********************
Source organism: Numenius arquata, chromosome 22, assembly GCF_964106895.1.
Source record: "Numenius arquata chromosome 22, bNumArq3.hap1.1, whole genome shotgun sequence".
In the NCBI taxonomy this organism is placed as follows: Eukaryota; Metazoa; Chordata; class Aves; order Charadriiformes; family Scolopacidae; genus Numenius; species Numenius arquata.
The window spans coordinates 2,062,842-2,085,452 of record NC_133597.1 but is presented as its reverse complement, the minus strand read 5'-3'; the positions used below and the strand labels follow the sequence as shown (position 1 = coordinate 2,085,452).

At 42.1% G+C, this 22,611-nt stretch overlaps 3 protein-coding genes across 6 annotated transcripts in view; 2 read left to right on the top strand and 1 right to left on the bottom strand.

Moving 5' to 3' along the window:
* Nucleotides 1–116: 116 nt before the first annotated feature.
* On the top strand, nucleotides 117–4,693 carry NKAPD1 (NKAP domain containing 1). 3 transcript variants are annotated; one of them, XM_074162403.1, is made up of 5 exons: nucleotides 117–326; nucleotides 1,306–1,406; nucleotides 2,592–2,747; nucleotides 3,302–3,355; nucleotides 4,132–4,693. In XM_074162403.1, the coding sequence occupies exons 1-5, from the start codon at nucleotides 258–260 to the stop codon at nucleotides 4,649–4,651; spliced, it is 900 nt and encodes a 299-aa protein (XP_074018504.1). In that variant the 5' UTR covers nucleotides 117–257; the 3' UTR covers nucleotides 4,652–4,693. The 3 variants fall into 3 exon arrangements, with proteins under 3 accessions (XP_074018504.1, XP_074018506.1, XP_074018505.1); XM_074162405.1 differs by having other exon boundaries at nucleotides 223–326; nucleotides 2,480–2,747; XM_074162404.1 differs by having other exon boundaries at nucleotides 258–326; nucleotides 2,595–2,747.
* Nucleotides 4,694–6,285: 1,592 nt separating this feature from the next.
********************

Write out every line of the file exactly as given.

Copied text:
Source organism: Numenius arquata, chromosome 22, assembly GCF_964106895.1.
Source record: "Numenius arquata chromosome 22, bNumArq3.hap1.1, whole genome shotgun sequence".
In the NCBI taxonomy this organism is placed as follows: Eukaryota; Metazoa; Chordata; class Aves; order Charadriiformes; family Scolopacidae; genus Numenius; species Numenius arquata.
The window spans coordinates 2,062,842-2,085,452 of record NC_133597.1 but is presented as its reverse complement, the minus strand read 5'-3'; the positions used below and the strand labels follow the sequence as shown (position 1 = coordinate 2,085,452).

At 42.1% G+C, this 22,611-nt stretch overlaps 3 protein-coding genes across 6 annotated transcripts in view; 2 read left to right on the top strand and 1 right to left on the bottom strand.

Moving 5' to 3' along the window:
* Nucleotides 1–116: 116 nt before the first annotated feature.
* On the top strand, nucleotides 117–4,693 carry NKAPD1 (NKAP domain containing 1). 3 transcript variants are annotated; one of them, XM_074162403.1, is made up of 5 exons: nucleotides 117–326; nucleotides 1,306–1,406; nucleotides 2,592–2,747; nucleotides 3,302–3,355; nucleotides 4,132–4,693. In XM_074162403.1, the coding sequence occupies exons 1-5, from the start codon at nucleotides 258–260 to the stop codon at nucleotides 4,649–4,651; spliced, it is 900 nt and encodes a 299-aa protein (XP_074018504.1). In that variant the 5' UTR covers nucleotides 117–257; the 3' UTR covers nucleotides 4,652–4,693. The 3 variants fall into 3 exon arrangements, with proteins under 3 accessions (XP_074018504.1, XP_074018506.1, XP_074018505.1); XM_074162405.1 differs by having other exon boundaries at nucleotides 223–326; nucleotides 2,480–2,747; XM_074162404.1 differs by having other exon boundaries at nucleotides 258–326; nucleotides 2,595–2,747.
* Nucleotides 4,694–6,285: 1,592 nt separating this feature from the next.